Two themes stand out in the strike organized by the auto ricksha-wallahs: one is a terrible sense of entitlement and the other is that the strike hurts nobody but the rickshawallahs themselves. As we all know, the rickshawallahs have gone on a strike to demand an increase in the fares (from a base rate of Rs. 17 per KM to Rs.30 per KM and to protest metering and other allied regulations. On the face of it , their demand to increase fares is essentially in the nature of legitimizing an extant de facto rate structure; more often than not auto wallahs charge a rate that is determined by them and after negotiating with customers they settle on what are essentially exorbitant rates. To make a comparison, an auto wallah in Delhi will charge about 100-110 Rupees for a 10-12 KM ride but the same distance will be charged twice or even thrice by autowallahs in Kashmir. Admittedly, the Delhi or Mumbai autowallahs because of the scope, intensity and size of the market- can play the volume game and make more money but this does not mean that autowallahs fleece consumers in Kashmir or elsewhere. Moreover, haggling with the autowallahs is a pain in the neck and in terms of the power dynamic between an autowallah and a person hailing an auto, the power shifts to the autowallah. Such is their complacency and smugness that if they feel that a potential consumer of their service is paying them 10 rupees less, they will forego the chance of making 50 or 100 rupees over a 10 rupee concession demanded by the consumer.
The autowallahs then operate under a terrible sense of entitlement: because the conditions in Kashmir are not too sanguine, society owes them a living, appears to their operating assumption.
In terms of their strike, the autowallahs are hurting only themselves. People in Kashmir use the services of autowallahs mostly under exceptional circumstances. An auto ride is not something most Kashmiris take. And nowadays many people own motor cars; public transport, warts and all, is not too bad either. Given these factors, who do the autowallahs hurt by striking? Themselves is the obvious answer.
Despite the irrationality of the autowallahs strike, the question is, is the Government right in sticking to its position and stance?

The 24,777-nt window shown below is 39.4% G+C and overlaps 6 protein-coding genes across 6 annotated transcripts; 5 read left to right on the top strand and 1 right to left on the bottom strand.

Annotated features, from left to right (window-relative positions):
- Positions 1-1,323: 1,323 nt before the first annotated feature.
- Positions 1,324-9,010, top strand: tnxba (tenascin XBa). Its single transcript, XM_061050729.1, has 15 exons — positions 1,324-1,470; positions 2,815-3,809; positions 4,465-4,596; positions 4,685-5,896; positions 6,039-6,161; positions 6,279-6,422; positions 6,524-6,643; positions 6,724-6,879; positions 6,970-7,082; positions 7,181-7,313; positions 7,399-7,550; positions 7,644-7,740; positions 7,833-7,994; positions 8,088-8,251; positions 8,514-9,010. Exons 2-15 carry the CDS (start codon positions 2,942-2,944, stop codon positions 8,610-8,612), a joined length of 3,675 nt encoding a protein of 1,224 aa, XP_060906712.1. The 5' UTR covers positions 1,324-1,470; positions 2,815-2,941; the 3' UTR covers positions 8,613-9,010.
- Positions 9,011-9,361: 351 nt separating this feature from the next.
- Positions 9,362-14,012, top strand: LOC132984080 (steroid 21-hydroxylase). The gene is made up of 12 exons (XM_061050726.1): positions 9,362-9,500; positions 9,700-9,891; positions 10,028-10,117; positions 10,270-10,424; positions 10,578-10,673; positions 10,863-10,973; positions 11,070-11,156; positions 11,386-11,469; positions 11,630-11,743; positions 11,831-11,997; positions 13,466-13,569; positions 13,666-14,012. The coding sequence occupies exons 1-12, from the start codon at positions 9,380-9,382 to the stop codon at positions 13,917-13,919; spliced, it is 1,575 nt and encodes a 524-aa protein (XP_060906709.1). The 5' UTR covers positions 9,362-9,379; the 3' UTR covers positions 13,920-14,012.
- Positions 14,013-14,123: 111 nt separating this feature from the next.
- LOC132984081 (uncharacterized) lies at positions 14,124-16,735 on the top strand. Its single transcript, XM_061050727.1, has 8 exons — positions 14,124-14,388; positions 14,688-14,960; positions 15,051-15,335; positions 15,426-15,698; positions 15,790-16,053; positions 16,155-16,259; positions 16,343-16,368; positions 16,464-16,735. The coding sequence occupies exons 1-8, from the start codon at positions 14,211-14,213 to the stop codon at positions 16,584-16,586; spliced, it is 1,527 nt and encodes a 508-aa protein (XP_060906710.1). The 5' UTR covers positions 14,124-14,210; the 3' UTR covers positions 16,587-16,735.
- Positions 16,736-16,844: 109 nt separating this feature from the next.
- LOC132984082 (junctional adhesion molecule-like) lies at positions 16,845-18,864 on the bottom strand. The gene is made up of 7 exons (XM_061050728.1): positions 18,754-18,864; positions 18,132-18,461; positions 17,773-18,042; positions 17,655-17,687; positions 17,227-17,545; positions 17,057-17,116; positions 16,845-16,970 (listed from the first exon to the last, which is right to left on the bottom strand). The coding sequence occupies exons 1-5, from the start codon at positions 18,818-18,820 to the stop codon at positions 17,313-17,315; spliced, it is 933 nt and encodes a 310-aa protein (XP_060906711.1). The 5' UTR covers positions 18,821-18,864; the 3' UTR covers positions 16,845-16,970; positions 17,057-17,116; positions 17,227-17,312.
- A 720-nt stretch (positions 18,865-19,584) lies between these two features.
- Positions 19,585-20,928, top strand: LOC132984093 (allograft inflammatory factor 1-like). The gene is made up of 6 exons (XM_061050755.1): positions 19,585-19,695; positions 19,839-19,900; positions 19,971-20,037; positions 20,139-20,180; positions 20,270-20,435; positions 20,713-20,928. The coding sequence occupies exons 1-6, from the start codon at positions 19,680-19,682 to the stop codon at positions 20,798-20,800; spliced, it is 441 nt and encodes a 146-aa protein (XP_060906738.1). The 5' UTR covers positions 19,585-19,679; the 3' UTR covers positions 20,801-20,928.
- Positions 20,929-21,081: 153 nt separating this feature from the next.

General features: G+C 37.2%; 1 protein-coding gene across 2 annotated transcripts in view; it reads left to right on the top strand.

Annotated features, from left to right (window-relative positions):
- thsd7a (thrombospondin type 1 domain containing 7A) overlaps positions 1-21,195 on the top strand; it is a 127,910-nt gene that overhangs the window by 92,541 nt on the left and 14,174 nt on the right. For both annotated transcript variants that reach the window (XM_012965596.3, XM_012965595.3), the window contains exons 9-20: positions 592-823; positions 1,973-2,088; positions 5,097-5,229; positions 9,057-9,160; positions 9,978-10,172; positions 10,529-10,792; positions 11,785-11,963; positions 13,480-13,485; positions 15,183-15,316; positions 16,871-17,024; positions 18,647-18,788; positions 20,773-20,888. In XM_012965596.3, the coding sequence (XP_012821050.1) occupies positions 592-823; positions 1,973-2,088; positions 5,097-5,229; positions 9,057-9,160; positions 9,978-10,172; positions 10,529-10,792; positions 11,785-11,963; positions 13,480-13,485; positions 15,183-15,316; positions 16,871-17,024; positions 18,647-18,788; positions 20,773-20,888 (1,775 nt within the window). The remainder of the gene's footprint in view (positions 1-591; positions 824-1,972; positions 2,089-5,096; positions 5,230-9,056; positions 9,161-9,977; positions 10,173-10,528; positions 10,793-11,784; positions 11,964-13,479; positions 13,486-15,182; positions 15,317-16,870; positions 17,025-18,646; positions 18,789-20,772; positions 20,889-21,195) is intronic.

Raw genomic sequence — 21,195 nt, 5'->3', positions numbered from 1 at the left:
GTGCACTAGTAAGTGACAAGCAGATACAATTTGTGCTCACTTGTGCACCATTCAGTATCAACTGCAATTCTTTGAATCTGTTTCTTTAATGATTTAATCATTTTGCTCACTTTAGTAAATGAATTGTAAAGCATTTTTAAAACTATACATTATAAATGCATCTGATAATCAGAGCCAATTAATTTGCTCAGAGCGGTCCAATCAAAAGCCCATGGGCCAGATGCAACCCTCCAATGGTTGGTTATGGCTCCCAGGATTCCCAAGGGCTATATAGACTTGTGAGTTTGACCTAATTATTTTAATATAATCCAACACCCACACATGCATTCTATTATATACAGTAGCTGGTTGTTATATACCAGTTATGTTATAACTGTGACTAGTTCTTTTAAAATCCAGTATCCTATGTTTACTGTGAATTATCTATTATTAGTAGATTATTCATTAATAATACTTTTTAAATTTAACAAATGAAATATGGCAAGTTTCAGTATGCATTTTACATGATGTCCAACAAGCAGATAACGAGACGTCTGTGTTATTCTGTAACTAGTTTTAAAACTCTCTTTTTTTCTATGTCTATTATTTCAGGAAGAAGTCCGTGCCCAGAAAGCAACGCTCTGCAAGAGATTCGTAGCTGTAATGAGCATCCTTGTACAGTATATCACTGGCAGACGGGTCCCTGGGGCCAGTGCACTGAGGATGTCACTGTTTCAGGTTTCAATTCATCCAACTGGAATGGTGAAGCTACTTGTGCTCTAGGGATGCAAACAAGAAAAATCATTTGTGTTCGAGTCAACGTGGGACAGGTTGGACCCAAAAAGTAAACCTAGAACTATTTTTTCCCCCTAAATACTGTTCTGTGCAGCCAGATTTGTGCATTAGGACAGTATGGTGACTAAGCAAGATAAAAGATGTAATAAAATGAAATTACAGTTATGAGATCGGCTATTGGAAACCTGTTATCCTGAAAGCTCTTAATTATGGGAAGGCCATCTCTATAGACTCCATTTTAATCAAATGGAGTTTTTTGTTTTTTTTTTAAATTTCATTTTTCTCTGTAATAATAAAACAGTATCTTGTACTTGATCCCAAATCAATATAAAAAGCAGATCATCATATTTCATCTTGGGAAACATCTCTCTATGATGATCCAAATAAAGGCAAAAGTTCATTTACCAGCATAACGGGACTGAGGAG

No government should be hostage to either sectional interests or interest groups. The Government as an institution, has to take a holistic and a broader view of issues- views that incorporate the well being of society, provision of public goods and incorporating the interests of all societal stakeholders. In the case of the autowallahs versus society and government, the government axiomatically has to consider the genuine and legitimate interests of all groups and stakeholders. Specifically, this means regulation that redounds to the benefit of all stakeholders.
The regulation , to use economics jargon, should be non zero sum and Pareto efficient meaning no side or group should emerge as a winner; the regulatory solution should be win win and crafted in such a way that in which it is impossible to make any one individual better off without making at least one individual worse off. Specifically, it would mean devising a regulatory framework wherein autowallahs are not hard done by. They should be able to make a decent profit; not an extortionate one and at the same time consumers must not be at the receiving end and not fleeced. This would also mean strict monitoring of regulations including meters and what have you. If the autowallahs resist this and stick to their irrationality, the government must not and should not back off. It should stick to its stance , adopt and equitable and efficient regulatory framework and not pander to what amounts to coercive, strong arm tactics.
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